The Voice by V. S. Pritchett | Summary, Analysis and Characters

The Voice by V. S. Pritchett | Summary, Analysis and Characters

The Voice, a Story by V. S. Pritchett

The Voice Introduction

Victor Sawdon Pritchett was a well known British writer and critic. He was known for his short stories. The Voice is one of his best stories which rests more on psychological tensions than external events at the time of Second World War.

The story is about war years. One of the bombs falls on the church and destroys it; but a voice of singing is heard from the rubble. It was the voice of Morgan who was an evil man and was removed from the church office as he had a bad repute. Morgan was in the church when the bomb was dropped on it. It was the voice of Morgan and they recognized it. The earth was dug to get Morgan out. Lewis, the church man was angry of why Morgan was there. Suddenly, he was also dragged into the rubble and pushed to life and death situation. Morgan asked him to sing a song and the voice of both the priests were heard.

This is a good story and informative and tells that singing of divine praise helps people in the time of trouble. The Voice is also one of his short stories from his book It May Never Happen which was published in 1945. The Voice is a classic V.S Pritchett story which is based on the time of World War II. The best thing about the story is that though it is based in years of turbulence still it focuses on the psychological reactions of his characters rather than external events.

The Voice Characters

There are two main characters: Frank Lewis and Morgan.

Frank Lewis

Mr. Frank Lewis is present-day priest of the church. He is standard priest and feels the ex-priest, Morgan a devil who drinks a lot. He was very strict in his mode of religious life while Morgan was not so particular about these things. We know from the story that Morgan gets stuck in the rubble produced by the shelling on the church. Because he has been dismissed from the church for his evil practices, he is shunned by Lewis. He doesn’t have good moral character. He, in the words of Lewis, is a devil incarnate, a drunkard and a evil which he, Morgan confesses all right.


Morgan was the clergy man in charge of the church but his evil ways got him removed from the office. He was however a shameless man and he used to go about wearing his clergy man’s dress.

He was a drunkard and his other vices made him a much hated man in the town. But he had a good voice. When Lewis who was himself a Welshman and as such a good singe, heard him singing so well he could not resist the temptation of doing all that he could to save him. He was therefore the first to make an attempt to rescue him.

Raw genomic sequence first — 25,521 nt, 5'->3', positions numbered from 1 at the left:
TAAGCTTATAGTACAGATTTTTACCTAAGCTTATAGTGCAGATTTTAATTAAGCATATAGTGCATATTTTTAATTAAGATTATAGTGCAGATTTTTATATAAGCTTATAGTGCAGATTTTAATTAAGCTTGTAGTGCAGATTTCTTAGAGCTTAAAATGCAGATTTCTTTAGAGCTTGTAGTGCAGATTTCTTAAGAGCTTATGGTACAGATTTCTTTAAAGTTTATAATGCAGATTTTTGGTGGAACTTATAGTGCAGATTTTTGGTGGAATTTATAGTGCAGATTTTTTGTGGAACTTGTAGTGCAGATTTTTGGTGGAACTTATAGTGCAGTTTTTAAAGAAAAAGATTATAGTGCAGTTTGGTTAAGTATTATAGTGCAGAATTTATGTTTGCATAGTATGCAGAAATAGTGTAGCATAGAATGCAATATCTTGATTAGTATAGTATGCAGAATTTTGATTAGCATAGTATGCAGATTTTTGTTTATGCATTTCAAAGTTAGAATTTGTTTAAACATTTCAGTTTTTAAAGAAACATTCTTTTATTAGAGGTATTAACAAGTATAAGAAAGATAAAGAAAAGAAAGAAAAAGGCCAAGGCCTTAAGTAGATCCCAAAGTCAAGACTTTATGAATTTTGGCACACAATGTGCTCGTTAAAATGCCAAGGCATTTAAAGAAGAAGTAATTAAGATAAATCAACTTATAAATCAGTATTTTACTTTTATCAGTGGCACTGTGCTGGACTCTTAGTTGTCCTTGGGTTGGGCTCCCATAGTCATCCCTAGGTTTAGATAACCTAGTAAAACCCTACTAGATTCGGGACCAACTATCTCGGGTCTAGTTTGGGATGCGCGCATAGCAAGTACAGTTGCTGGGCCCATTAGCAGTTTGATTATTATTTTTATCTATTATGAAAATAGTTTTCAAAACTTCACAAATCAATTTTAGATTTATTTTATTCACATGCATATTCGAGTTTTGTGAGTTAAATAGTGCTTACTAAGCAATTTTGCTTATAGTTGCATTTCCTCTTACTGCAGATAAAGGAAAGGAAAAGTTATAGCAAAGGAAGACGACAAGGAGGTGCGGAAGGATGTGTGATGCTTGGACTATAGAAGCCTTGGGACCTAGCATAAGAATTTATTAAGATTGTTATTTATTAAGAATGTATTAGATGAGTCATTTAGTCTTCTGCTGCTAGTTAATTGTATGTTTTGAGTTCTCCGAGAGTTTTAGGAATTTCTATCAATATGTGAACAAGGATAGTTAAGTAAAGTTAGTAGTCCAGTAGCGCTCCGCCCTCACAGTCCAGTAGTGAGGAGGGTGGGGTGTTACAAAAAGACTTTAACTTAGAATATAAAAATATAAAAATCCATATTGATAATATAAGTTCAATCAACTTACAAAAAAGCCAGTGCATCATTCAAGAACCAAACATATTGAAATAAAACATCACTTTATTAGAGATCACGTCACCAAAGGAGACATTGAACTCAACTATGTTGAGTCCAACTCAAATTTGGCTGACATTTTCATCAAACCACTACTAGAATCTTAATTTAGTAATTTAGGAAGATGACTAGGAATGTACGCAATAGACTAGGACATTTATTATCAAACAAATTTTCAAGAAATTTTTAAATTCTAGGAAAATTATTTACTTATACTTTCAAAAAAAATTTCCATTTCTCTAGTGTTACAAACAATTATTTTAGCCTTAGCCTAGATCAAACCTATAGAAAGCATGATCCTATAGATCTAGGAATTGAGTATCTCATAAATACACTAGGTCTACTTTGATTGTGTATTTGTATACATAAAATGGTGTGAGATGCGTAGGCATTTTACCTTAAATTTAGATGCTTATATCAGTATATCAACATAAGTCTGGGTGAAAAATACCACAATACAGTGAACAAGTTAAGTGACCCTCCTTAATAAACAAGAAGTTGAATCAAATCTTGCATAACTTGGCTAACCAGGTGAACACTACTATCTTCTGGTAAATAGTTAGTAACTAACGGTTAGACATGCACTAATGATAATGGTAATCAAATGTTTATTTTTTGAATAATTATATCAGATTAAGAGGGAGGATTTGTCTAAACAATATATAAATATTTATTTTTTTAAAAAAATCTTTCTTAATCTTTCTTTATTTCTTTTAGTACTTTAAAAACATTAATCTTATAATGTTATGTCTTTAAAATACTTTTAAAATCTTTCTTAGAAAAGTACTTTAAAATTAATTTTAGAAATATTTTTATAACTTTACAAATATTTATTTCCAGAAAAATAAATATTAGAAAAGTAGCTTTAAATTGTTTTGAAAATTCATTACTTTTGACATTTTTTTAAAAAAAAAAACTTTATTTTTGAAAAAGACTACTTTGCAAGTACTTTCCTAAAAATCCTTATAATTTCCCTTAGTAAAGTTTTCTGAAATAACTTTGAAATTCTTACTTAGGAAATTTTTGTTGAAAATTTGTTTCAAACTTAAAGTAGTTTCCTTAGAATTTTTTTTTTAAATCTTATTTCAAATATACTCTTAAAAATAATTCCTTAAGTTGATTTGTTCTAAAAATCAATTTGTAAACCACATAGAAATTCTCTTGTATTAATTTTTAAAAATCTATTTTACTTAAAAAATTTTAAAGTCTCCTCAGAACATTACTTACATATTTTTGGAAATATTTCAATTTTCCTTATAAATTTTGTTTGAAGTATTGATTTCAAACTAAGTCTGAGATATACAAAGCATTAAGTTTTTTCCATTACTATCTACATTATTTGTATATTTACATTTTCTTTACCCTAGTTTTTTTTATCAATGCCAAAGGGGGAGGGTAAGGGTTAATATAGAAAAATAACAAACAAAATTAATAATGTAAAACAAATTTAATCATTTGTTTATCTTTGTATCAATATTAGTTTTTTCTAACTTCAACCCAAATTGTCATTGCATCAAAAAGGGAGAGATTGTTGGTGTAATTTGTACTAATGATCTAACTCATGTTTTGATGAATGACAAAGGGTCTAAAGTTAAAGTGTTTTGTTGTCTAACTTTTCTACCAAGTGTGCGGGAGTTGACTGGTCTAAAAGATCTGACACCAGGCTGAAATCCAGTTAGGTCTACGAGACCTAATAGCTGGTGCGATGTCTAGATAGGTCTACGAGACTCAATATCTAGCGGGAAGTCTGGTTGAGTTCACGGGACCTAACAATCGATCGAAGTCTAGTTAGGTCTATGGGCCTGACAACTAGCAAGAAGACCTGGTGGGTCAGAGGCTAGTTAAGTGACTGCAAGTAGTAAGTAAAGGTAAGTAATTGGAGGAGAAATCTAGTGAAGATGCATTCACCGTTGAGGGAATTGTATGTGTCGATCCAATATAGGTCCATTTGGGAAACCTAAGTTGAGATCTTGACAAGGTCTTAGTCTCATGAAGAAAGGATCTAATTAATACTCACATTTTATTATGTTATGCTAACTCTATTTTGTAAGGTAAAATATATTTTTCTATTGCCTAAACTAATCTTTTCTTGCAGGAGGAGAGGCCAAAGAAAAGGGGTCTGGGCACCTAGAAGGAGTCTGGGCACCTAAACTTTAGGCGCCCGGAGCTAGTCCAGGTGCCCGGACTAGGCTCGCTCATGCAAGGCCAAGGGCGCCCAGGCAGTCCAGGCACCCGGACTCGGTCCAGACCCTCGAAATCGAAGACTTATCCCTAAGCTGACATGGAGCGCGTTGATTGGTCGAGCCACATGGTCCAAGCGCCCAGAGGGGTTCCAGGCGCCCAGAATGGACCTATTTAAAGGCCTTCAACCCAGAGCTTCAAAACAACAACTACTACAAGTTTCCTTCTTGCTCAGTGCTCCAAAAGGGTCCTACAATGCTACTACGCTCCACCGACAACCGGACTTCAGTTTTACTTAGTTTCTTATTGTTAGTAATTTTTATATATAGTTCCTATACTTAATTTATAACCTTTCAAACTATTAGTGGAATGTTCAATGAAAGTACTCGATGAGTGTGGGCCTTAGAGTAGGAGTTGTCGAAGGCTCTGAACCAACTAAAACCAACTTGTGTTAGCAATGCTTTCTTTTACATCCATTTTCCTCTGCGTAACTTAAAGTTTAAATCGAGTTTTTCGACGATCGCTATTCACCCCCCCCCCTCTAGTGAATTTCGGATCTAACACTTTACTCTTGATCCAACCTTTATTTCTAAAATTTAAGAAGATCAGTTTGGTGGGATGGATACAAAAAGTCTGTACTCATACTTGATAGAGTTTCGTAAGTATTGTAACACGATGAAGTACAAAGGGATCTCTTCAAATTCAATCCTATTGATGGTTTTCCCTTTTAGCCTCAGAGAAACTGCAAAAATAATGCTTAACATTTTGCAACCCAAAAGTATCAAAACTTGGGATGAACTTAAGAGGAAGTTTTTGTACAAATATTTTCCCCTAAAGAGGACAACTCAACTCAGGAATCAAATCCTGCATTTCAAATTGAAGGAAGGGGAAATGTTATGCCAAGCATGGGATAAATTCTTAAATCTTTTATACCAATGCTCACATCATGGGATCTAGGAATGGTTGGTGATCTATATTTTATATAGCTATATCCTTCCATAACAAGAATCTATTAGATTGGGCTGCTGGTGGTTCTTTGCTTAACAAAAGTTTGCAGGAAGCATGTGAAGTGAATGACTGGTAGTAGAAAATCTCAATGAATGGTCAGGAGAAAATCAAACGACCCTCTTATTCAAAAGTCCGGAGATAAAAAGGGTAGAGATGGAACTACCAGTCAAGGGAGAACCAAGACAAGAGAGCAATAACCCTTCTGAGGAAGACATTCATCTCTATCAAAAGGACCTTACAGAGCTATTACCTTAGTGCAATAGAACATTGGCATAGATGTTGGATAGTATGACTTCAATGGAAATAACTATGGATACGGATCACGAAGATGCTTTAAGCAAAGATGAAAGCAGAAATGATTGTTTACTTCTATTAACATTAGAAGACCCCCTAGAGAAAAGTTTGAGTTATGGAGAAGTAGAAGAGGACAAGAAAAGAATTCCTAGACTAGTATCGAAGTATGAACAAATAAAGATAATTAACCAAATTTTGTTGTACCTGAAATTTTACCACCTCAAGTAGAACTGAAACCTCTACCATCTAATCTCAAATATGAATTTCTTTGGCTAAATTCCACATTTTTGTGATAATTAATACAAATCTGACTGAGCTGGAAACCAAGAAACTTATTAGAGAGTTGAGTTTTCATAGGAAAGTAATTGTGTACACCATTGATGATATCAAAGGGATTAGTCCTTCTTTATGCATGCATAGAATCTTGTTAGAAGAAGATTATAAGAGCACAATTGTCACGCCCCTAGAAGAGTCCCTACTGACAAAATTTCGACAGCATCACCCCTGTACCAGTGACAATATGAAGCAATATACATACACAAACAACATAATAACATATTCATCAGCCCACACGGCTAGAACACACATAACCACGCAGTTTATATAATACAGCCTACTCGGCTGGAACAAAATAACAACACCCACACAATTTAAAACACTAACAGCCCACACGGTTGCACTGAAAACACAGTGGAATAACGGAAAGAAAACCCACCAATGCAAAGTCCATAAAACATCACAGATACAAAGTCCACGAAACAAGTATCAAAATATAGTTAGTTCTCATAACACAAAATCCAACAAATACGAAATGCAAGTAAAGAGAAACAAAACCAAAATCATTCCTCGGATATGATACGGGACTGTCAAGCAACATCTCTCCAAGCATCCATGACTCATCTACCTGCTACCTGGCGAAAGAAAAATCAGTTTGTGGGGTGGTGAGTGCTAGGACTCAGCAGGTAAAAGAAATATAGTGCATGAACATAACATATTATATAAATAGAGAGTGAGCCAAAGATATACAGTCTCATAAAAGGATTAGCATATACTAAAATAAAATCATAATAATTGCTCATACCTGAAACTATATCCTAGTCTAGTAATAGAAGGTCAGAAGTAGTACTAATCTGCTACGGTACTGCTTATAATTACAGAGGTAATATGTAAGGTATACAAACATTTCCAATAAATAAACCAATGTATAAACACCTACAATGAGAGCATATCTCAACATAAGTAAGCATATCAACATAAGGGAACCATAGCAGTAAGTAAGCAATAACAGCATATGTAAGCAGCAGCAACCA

The Voice Summary

In “The Voice” the writer writes about, church priests, who become fanatics. Cold, rigid and spiritual snobs and strict critics of humanity. They start believing that they are the chosen few, morally perfect and spiritually superior to other creatures of God. They are not ready to forgive other human beings, if they fall below to their standards of morality.

The moral conveyed through the story is to “forget, forgive and accept people as they are with all their virtues and vices.” The story introduces two characters, Lewis and Morgan has been turned out of church because of wine-addiction and other weaknesses of character. Lewis is holding the religious authority and superiority over other men. He hates Morgan and condemns him to be a devil. The writer has shown here that even a priest cannot shake off personal prejudices and hatred towards others. The story begins with an incident that church building is toppled down due to air-raid and Morgan is buried in the ruins. Lewis goes forward to save him considering it to be his religious duty. To shake off fear of death both Morgan and Lewis start singing a hymn. At the end of the story we find that both the men are reconciled to each other. Both start understanding each other as one discovers the other through, “The Voice“, the voice of a religious fanatic.

The Voice Analysis

This is the story which shows how the differences between men are superficial in their essence, and that men come together when they are facing a common danger or when they feel the need for each other. Lewis hated Morgan. He thought that the other man was nothing short of the devil personified. But even then he loved the strong and resonant voice with which he sang his hymns. It was for the love of that voice that Lewis was the first to proceed with the rescue operations.

His anger was, however, roused by the fact that the other man had been drinking in the church and had been doing this so every day. They exchanged some harsh words. But it did not last long and soon they were friends because Lewis too had fallen down and in that state he needed the other man. The two men began singing together.

It is a short story and very well constructed story. From the beginning to the end, there is no flagging of interest and there is nothing irrelevant, or digressionary about it.

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